34 F.3d 1065

34 F.3d 1065
NOTICE: First Circuit Local Rule 36.2(b)6 states unpublished opinions may be cited only in related cases.

Anna CARROLL, ET AL., Plaintiffs-Appellees,

No. 94-1336

United States Court of Appeals,
First Circuit.

September 2, 1994

Appeal from the United States District Court for the District of Massachusetts [Hon. Robert E. Keeton, U.S. District Judge ]

Lisa M. Fleming, with whom Laura Panos, were on brief for appellant.

Stephen M. Perry, with whom Thomas J. Walsh, Robert M. Mendillo and Casner & Edwards were on brief for appellees.



Before Selya and Cyr, Circuit Judges, and Zobel,* District Judge.

Per Curiam.


Appellant Blue Cross Blue Shield of Massachusetts, Inc. (the “Company”) in 1991 had promulgated an Organizational Change Policy (the “Policy”) pursuant to which employees were to receive severance benefits when their positions were eliminated under defined circumstances. In 1992, the Company entered into an information systems and services outsourcing agreement with Electronic Data Services, Inc. (“EDS”). Pursuant to that agreement appellees who had performed information services work as Company employees became employed by EDS. They claimed severance benefits under the Policy above.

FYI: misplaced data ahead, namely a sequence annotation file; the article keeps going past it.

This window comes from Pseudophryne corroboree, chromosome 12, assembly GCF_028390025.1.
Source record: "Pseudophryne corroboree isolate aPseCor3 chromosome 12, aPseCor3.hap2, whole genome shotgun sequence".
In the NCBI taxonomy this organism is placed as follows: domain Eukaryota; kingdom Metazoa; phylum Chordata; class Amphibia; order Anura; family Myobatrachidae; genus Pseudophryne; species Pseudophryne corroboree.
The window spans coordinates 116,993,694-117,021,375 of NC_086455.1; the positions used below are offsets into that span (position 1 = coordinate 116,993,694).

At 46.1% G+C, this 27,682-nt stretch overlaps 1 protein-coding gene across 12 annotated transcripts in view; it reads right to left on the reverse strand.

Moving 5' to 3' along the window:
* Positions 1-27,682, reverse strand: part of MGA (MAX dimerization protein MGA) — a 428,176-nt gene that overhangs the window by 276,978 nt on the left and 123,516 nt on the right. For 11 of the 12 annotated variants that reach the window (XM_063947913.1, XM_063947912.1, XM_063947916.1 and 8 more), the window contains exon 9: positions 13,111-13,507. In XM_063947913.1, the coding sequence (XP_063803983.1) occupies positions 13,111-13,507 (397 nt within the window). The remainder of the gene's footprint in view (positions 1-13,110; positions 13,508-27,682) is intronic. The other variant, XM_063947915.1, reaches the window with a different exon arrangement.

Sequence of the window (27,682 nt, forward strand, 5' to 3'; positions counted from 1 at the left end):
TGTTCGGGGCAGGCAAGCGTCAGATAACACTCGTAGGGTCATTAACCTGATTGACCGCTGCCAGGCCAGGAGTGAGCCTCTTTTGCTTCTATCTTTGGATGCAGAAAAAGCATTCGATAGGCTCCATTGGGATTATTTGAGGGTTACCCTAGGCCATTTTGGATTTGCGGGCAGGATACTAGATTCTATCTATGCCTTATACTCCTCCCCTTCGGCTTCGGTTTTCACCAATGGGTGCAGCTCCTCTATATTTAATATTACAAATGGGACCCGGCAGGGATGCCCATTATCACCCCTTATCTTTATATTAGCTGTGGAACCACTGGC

We agree with the district court’s determination that the Company’s Policy excluded only internal transfers from its severance benefit provisions. Appellant concedes that the “transfers” at issue were not internal transfers. The Policy’s unambiguous language provided for severance benefits to employees terminated from their positions at the Company, even if those same employees obtained immediate employment elsewhere. Accordingly, appellees are entitled to the benefits for which they sued; there was no need for the court to consider extrinsic evidence to ascertain the parties’ intent.


Appellant’s reliance on our recent decision in Allen v. Adage, Inc., 967 F.2d 695 (1st Cir. 1992), is misplaced. Allen held that in the absence of ambiguity, the language of the plan determines employee eligibility for benefits. See id. at 701; Bellino v. Schlumberger Technologies, 944 F.2d 26, 29-30 (1st Cir. 1991). It did not hold that outsourcing agreements such as the one at bar shall never entitle employees to severance benefits. See Allen, 967 F.2d at 700-01; Bellino, 944 F.2d at 30.


The Company’s remaining arguments concern the district court’s measure of damages. The Policy itself defined the proper measure of damages, thus such payments are not punitive and neither offset nor integration is required. Had appellant intended severance payments to be offset by money or benefits its former employees earned elsewhere, it need merely have said as much in the Policy.




Of the District of Massachusetts, sitting by designation